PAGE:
Ever since I was a kid I've loved the Olympics. I can remember camping out in front of the television years ago and watching them for hour after hour, from the opening ceremony to the close, like some out-of-control Jerry Lewis telethon. It all seemed so magical--the excitement of the events, the highs of the medal ceremonies... the anticipation alone warmed the cockles of my (even then) couch potato heart.
Even now I love to watch the Olympics. Those of you who know me are probably wondering "Who the hell is writing this crap?" Yes, for the most part I'm not interested in sports, but for some reason I could sit down for days on end and watch skiing, bobsled, skating, and yes, even curling. And I have to confess that I love the figure skating. Something about the Olympics just turns me into a blubbering sap. So shoot me.
I don't know what it is--There's just something about watching these massively dedicated people pit themselves against each other and the clock that fascinates me. And that single moment when an athlete wins the gold medal makes me go all mushy and rubbery inside. I get this sympathetic emotional charge coursing through my body as though I was actually there.
But here's the kicker. I want to watch the events. I mean all the events. I want to see Austria vs. Canada in curling. I want to see Italy match up against Mexico in the frozen cow-chip toss. I want to see Burkina Faso take on Martinique in the two-man three-legged cross-country dodeca-athlon. I want to see the Olympics.
Instead, I get to watch Bob Costas trying (and failing spectacularly) to be funny. I get to watch the Daytona 500. I get to watch vapid hollywood gossip shows. And God forbid we preempt a soap opera for something as boring as the Olympics.
Aside from the sparse coverage on MSNBC and CNBC, I get 3 hours of commercial-packed Olympics at prime-time from 7 to 10 each night. And if that's not bad enough, an hour of that is taken up following American athletes around asking stupid questions like "Are you going to try for the gold?", "Are you excited to be here?" etc.
"No, I'm bummed to be here and I'm really hoping to walk away with the zinc medal. My motto is 'strive for mediocrity', Bob."
You've gotta be kidding me.
We get to see the American athletes competing for their medals. Condensed, tape-delayed snippets of various events, sanitized and liberally sprinkled with background and local-color segments are spoon fed to us, Nielsen point by Nielsen point. If an alien dropped into my living room and watched the Olympics as presented on NBC, they'd think it was the USA against a bunch of other mouth-breathers who just happened to luck out and win an event once in a while.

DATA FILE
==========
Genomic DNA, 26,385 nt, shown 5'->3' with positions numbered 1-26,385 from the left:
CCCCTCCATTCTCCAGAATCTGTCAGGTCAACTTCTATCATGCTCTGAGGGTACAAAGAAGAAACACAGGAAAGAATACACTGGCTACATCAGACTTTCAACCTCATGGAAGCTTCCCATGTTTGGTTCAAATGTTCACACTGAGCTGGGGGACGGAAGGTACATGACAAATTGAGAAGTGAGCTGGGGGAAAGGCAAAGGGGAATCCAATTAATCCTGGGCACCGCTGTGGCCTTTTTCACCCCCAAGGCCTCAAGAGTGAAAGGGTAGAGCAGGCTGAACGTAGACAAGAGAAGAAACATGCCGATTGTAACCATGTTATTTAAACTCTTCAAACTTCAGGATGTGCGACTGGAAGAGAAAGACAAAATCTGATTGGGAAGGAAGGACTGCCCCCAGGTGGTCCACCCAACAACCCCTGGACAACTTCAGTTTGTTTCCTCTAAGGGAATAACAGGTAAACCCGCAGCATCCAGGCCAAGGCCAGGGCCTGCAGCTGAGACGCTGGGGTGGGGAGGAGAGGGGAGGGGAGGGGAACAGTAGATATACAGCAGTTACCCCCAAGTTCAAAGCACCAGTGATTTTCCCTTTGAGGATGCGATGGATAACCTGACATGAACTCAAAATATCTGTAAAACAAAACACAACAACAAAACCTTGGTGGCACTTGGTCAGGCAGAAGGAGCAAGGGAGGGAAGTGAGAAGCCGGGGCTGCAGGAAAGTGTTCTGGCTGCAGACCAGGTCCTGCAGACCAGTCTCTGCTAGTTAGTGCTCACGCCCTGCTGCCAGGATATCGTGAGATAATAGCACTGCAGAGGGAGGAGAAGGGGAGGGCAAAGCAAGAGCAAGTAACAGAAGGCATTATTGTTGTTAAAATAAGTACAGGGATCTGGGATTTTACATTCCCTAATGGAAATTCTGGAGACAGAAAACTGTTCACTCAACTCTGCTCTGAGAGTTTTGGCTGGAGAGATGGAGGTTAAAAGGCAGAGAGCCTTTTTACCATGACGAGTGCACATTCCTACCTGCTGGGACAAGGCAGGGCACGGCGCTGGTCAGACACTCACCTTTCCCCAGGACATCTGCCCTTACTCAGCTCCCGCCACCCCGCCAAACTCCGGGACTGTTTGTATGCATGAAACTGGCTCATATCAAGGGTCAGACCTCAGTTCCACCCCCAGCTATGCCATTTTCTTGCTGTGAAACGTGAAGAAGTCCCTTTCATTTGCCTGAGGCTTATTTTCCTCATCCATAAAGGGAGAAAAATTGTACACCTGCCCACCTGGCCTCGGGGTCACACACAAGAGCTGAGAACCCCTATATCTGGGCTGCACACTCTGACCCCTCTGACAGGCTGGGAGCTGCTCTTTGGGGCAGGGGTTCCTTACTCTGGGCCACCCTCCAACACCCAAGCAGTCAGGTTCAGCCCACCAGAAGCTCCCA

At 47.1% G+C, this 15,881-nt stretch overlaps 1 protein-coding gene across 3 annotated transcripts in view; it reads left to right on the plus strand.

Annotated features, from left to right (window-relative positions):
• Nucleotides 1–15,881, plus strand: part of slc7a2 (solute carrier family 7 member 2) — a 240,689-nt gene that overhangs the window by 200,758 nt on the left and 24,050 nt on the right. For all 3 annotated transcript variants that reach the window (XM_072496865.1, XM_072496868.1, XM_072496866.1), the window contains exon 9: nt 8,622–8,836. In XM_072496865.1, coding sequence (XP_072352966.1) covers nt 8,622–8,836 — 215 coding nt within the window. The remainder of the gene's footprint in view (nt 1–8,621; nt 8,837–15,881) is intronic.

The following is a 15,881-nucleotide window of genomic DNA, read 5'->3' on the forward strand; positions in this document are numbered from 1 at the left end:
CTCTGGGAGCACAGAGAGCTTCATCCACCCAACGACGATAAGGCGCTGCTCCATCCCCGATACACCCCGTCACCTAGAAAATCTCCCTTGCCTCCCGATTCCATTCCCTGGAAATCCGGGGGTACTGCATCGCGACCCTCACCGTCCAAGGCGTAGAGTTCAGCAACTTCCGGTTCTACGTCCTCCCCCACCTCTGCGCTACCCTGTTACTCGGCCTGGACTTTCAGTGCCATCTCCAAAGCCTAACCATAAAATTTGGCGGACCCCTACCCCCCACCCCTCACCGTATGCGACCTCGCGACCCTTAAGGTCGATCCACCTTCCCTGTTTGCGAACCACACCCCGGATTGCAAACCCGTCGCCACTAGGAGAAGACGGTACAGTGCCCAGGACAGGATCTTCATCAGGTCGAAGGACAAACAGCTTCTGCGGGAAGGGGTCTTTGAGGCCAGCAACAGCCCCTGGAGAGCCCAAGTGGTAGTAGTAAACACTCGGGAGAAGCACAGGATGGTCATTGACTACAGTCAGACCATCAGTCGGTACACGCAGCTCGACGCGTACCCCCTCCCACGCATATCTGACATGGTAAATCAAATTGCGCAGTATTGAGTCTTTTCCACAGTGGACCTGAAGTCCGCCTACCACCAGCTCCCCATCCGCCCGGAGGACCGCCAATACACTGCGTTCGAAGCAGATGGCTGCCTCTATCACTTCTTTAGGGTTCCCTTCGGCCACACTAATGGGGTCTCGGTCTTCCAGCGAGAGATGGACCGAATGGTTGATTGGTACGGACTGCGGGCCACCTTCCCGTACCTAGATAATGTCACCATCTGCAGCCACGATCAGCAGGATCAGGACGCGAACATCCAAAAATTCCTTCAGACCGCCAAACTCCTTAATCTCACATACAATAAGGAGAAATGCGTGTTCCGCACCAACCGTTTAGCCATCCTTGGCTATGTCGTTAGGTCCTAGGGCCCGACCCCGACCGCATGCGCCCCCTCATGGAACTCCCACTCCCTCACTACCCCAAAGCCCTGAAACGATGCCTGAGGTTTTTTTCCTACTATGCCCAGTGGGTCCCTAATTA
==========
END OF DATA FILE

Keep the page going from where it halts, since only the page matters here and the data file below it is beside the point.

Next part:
Now I understand that NBC needs to make money off the Olympics, and I don't begrudge them that--I'm well aware of the world that we live in. But come on, NBC should be ashamed of itself. They complained two years ago when the Summer Olympics was in Australia that the huge time difference was going to reduce viewership because they couldn't show events live at 4AM. But this year, with no time difference at all, we get to watch our events tape-delayed (and edited down). This kind of behavior is below even an Enron executive (OK, maybe not, but you get my point).
Let's set the way-back machine for summer 2000. I spent the entire duration of the Summer Games working at a client in Switzerland (Believe me, it's not always this good). And I'll bet you that I saw more of the Olympics than anyone in the US did that year. There was a channel called Eurosport that showed the Olympics 24 hours a day. They showed live Olympic events all night long, and when the Olympic day ended, they showed the rest of the events that happened that day, interspersed with reruns of the live events. Maybe they would squeeze in a medal ceremony if there was time. Commercials were short and painless, and we didn't get to hear from Jane Swimmer's aunt's gardener's cousin's wife about how Jane wanted to be a swimmer ever since her mother dumped her into a drainage canal at the tender age of 2. I saw the Olympics that year.
So, for crying out loud, couldn't we sacrifice a cable channel somewhere to show the real olympics instead of this watered down drivel? I mean, can't we live for two weeks without the "Hairless Cat Channel," or the Infomercial channel or something? NBC can still show their version of the Olympics, but at least those of us who are interested would be able to watch the real Olympics.